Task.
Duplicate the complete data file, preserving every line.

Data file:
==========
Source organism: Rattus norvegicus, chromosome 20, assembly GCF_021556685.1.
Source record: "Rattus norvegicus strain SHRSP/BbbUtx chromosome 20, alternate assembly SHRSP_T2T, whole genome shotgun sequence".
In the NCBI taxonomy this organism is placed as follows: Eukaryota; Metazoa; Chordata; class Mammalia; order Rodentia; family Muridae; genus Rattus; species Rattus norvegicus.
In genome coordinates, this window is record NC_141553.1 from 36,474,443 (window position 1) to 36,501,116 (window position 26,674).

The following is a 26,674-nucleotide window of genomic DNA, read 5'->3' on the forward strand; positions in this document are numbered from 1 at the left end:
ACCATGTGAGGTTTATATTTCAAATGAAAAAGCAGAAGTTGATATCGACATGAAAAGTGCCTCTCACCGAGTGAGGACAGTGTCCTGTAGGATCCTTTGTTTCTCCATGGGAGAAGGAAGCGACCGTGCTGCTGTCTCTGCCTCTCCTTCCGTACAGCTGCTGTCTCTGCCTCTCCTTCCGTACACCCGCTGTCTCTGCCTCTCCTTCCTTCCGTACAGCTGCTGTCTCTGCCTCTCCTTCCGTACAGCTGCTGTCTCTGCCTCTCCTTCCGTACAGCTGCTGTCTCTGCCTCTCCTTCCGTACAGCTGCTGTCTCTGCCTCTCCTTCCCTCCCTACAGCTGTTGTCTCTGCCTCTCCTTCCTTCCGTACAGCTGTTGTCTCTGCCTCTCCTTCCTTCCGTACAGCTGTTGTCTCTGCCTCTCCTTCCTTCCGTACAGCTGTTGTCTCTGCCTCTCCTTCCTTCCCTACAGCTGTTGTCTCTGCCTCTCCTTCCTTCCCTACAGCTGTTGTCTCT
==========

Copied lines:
Source organism: Rattus norvegicus, chromosome 20, assembly GCF_021556685.1.
Source record: "Rattus norvegicus strain SHRSP/BbbUtx chromosome 20, alternate assembly SHRSP_T2T, whole genome shotgun sequence".
In the NCBI taxonomy this organism is placed as follows: Eukaryota; Metazoa; Chordata; class Mammalia; order Rodentia; family Muridae; genus Rattus; species Rattus norvegicus.
In genome coordinates, this window is record NC_141553.1 from 36,474,443 (window position 1) to 36,501,116 (window position 26,674).

The following is a 26,674-nucleotide window of genomic DNA, read 5'->3' on the forward strand; positions in this document are numbered from 1 at the left end:
ACCATGTGAGGTTTATATTTCAAATGAAAAAGCAGAAGTTGATATCGACATGAAAAGTGCCTCTCACCGAGTGAGGACAGTGTCCTGTAGGATCCTTTGTTTCTCCATGGGAGAAGGAAGCGACCGTGCTGCTGTCTCTGCCTCTCCTTCCGTACAGCTGCTGTCTCTGCCTCTCCTTCCGTACACCCGCTGTCTCTGCCTCTCCTTCCTTCCGTACAGCTGCTGTCTCTGCCTCTCCTTCCGTACAGCTGCTGTCTCTGCCTCTCCTTCCGTACAGCTGCTGTCTCTGCCTCTCCTTCCGTACAGCTGCTGTCTCTGCCTCTCCTTCCCTCCCTACAGCTGTTGTCTCTGCCTCTCCTTCCTTCCGTACAGCTGTTGTCTCTGCCTCTCCTTCCTTCCGTACAGCTGTTGTCTCTGCCTCTCCTTCCTTCCGTACAGCTGTTGTCTCTGCCTCTCCTTCCTTCCCTACAGCTGTTGTCTCTGCCTCTCCTTCCTTCCCTACAGCTGTTGTCTCT